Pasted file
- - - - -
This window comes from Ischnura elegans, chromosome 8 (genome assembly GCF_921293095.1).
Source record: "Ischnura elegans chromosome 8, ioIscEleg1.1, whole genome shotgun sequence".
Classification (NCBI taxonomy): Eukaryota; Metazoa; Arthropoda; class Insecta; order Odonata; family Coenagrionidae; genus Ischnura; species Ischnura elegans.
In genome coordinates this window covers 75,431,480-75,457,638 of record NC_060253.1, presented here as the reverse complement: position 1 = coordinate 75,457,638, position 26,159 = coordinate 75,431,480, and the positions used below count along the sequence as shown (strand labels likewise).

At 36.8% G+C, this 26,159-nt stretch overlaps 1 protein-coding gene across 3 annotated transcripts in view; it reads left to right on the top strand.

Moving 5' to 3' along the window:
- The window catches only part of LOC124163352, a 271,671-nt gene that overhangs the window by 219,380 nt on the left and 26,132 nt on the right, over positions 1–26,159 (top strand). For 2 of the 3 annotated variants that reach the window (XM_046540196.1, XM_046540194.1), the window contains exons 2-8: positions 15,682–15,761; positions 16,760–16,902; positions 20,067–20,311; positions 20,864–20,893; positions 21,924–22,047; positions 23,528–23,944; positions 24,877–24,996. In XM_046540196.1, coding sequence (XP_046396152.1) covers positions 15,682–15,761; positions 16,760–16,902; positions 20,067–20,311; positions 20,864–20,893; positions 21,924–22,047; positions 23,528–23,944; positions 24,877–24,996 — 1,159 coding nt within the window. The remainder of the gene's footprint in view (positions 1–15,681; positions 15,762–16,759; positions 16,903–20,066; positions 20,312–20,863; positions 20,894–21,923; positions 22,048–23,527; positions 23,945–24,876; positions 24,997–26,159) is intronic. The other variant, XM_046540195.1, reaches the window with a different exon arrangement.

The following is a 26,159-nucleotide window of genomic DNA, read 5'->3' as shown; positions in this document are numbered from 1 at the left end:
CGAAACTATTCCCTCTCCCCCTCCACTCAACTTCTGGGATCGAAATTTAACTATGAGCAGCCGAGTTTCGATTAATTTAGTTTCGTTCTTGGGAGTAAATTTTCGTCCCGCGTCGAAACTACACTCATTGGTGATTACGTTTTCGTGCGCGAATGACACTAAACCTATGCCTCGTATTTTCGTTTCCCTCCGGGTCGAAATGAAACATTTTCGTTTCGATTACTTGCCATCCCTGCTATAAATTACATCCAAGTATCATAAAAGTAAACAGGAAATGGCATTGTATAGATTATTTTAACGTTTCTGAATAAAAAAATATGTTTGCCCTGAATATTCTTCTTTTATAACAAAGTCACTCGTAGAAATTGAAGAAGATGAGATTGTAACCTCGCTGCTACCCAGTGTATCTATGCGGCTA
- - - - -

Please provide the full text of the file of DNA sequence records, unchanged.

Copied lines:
This window comes from Ischnura elegans, chromosome 8 (genome assembly GCF_921293095.1).
Source record: "Ischnura elegans chromosome 8, ioIscEleg1.1, whole genome shotgun sequence".
Classification (NCBI taxonomy): Eukaryota; Metazoa; Arthropoda; class Insecta; order Odonata; family Coenagrionidae; genus Ischnura; species Ischnura elegans.
In genome coordinates this window covers 75,431,480-75,457,638 of record NC_060253.1, presented here as the reverse complement: position 1 = coordinate 75,457,638, position 26,159 = coordinate 75,431,480, and the positions used below count along the sequence as shown (strand labels likewise).

At 36.8% G+C, this 26,159-nt stretch overlaps 1 protein-coding gene across 3 annotated transcripts in view; it reads left to right on the top strand.

Moving 5' to 3' along the window:
- The window catches only part of LOC124163352, a 271,671-nt gene that overhangs the window by 219,380 nt on the left and 26,132 nt on the right, over positions 1–26,159 (top strand). For 2 of the 3 annotated variants that reach the window (XM_046540196.1, XM_046540194.1), the window contains exons 2-8: positions 15,682–15,761; positions 16,760–16,902; positions 20,067–20,311; positions 20,864–20,893; positions 21,924–22,047; positions 23,528–23,944; positions 24,877–24,996. In XM_046540196.1, coding sequence (XP_046396152.1) covers positions 15,682–15,761; positions 16,760–16,902; positions 20,067–20,311; positions 20,864–20,893; positions 21,924–22,047; positions 23,528–23,944; positions 24,877–24,996 — 1,159 coding nt within the window. The remainder of the gene's footprint in view (positions 1–15,681; positions 15,762–16,759; positions 16,903–20,066; positions 20,312–20,863; positions 20,894–21,923; positions 22,048–23,527; positions 23,945–24,876; positions 24,997–26,159) is intronic. The other variant, XM_046540195.1, reaches the window with a different exon arrangement.

The following is a 26,159-nucleotide window of genomic DNA, read 5'->3' as shown; positions in this document are numbered from 1 at the left end:
CGAAACTATTCCCTCTCCCCCTCCACTCAACTTCTGGGATCGAAATTTAACTATGAGCAGCCGAGTTTCGATTAATTTAGTTTCGTTCTTGGGAGTAAATTTTCGTCCCGCGTCGAAACTACACTCATTGGTGATTACGTTTTCGTGCGCGAATGACACTAAACCTATGCCTCGTATTTTCGTTTCCCTCCGGGTCGAAATGAAACATTTTCGTTTCGATTACTTGCCATCCCTGCTATAAATTACATCCAAGTATCATAAAAGTAAACAGGAAATGGCATTGTATAGATTATTTTAACGTTTCTGAATAAAAAAATATGTTTGCCCTGAATATTCTTCTTTTATAACAAAGTCACTCGTAGAAATTGAAGAAGATGAGATTGTAACCTCGCTGCTACCCAGTGTATCTATGCGGCTA